First page of a typical Crochet Inspirations newsletter issue.

About My Newsletter

Before anyone else, subscribers learned about crocheting lacy star stitches like Starwirbel with issue #60, Star Stitch Lace Pretties.

Vashti’s Crochet Inspirations Newsletter

Since September 2010 I’ve produced an information-rich crochet newsletter once or twice a month. It continues to be unique in the world of crochet, and it’s free. I explain why, below.

New: a chronological and [partially] clickable list of all back issues. The newsletter also has its own Facebook page where you can see additional links, images, and comments for each issue.


New! Support the newsletter with literally a few dollars.

My Three Goals for the Newsletter

Satisfying these three goals is deeply meaningful for me. This is why the newsletter is free.

1. To say something new about crochet.

I must explore, question, and daydream about crochet stitches and techniques. Not gonna stop. This drives me to produce the newsletters, and they in turn spur me more. They push me to test my “lab swatches” more, and to research deeper into our crochet history.

As an example, the idea for issue 97 (Crocheter’s Life List) came from seeing a book about a “bucket list” for knitters, and wondering about a bucket list for crochet. Crocheters don’t have a book for that and I didn’t find much online. As I made my own, I wanted to offer it to other crocheters. This meant research to attempt the biggest picture possible of crochet and different crocheters’ experiences of it. You can download a Crochet Life List PDF from my blog. It’s designed for you to make it your own.

Not too long, not too short.

The newsletter format has valuable limits. I always turn up too much information for one issue. Often, the process of writing one reveals that the topic (carefully chosen to be neither too long nor short for one issue) is actually like a “zip file”! Often, what seems like one topic is actually a bundle of two or more. My writing about it triggers it to unpack into something much bigger than I expected.

It’s super rewarding when this happens! It’s also frustrating when I’m trying to get the newsletter sent, so I jot down everything and save it. (And, remind myself that this is exactly why I’m doing this: I’m mining for gold and I’ve hit a vein.) My newsletter drafts binder is quite plump.

One result over ten years of this has been that the issues become tight summaries of geeky, fresh, unique crochet topics for me. They often turn out to be seed forms of crochet classes I go on to create. These are classes that regularly fill up to the limit with waiting lists!

2. To find my fellow crochet explorers!

The typical crochet emails you can subscribe to are not true newsletters. They may be someone’s digest of recent blog posts, or really just advertisements to delete. I want to offer to crocheters like me an exciting alternative to the kind of crochet emails that I delete.

As I choose each issue topic and write about it, I think, if I were a subscriber of Vashti’s Crochet Inspirations, would I look forward to this? Would I be inspired to pick up a crochet hook, and to save a print out of the issue to read again? That’s my goal. I want to find out about a forgotten little pocket of crochet, or see something familiar from a new angle. I want to be inspired to think more about what it is about crochet that I love so much.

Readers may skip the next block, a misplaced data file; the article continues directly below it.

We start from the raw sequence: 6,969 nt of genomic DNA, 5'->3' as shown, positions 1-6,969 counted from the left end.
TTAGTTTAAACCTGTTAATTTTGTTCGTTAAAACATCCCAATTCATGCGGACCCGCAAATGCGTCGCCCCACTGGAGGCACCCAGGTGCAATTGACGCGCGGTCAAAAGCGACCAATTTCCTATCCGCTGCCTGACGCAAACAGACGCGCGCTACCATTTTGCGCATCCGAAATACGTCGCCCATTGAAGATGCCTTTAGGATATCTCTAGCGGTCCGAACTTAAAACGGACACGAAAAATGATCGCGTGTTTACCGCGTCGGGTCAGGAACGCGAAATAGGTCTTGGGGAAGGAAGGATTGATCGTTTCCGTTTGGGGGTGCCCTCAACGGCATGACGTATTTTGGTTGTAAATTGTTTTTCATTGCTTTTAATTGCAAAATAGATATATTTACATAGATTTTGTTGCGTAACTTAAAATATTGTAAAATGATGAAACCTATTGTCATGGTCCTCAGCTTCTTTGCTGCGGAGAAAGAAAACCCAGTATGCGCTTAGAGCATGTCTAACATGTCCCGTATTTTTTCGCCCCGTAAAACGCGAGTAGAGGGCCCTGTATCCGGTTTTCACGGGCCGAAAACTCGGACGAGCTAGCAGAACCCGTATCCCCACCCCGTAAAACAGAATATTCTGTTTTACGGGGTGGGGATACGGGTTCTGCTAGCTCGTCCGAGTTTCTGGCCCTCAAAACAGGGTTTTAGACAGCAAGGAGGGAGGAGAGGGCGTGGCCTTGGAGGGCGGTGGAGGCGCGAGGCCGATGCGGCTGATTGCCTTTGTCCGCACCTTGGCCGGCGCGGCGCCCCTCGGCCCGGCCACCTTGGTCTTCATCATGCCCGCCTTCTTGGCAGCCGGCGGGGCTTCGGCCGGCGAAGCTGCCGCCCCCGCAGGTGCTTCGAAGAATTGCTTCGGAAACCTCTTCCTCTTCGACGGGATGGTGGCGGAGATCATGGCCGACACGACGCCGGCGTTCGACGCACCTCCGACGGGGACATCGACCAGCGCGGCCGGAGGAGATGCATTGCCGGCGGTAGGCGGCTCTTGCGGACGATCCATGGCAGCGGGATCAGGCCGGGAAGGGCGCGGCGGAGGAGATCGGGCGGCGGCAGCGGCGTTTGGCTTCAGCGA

3. To have one place to share my different kinds of crochet developments.

I can’t imagine a better way to let everyone know when I:

  • Create a new stitch video or step by step photo tutorial;
  • Find important news about crochet that I think we should all know about;
  • Publish a new downloadable crochet pattern, e-book, etc;
  • Offer a crochet class in person or online.

My strongest motivation while serving on the board of directors for the Crochet Guild of America is CGOA’s mission statement, because it’s also my mission: to further the growth and development of my beloved crochet. Writing this newsletter is part of this mission.

5 thoughts on “About My Newsletter

  1. I’ve been enjoying your comments and experiments for years. Thank you!!

    1. You’re welcome, Helen 🙂

  2. Hola estoy interesada en la puntada estrella de ojito podría decirme como me enseñaría a realizarla gracias por su atención espero respuesta

    1. Hi Helena,
      It’s easy and natural to crochet star stitches eye to eye (with the star eyes stacked up in columns as you complete each row) if you crochet them in the round, with no turning. My Starwirbel cowl is like this. It’s crocheted in a spiral: continuous rounds with not turning. The Starwirbel pattern includes a step by step photo tutorial. You could also try the free step by step tutorial for a star stitch foundation here:
      Also see the newsletter issue I wrote about shaping star stitches. Keep in mind that I wrote it in 2015, so some of its links are out of date!

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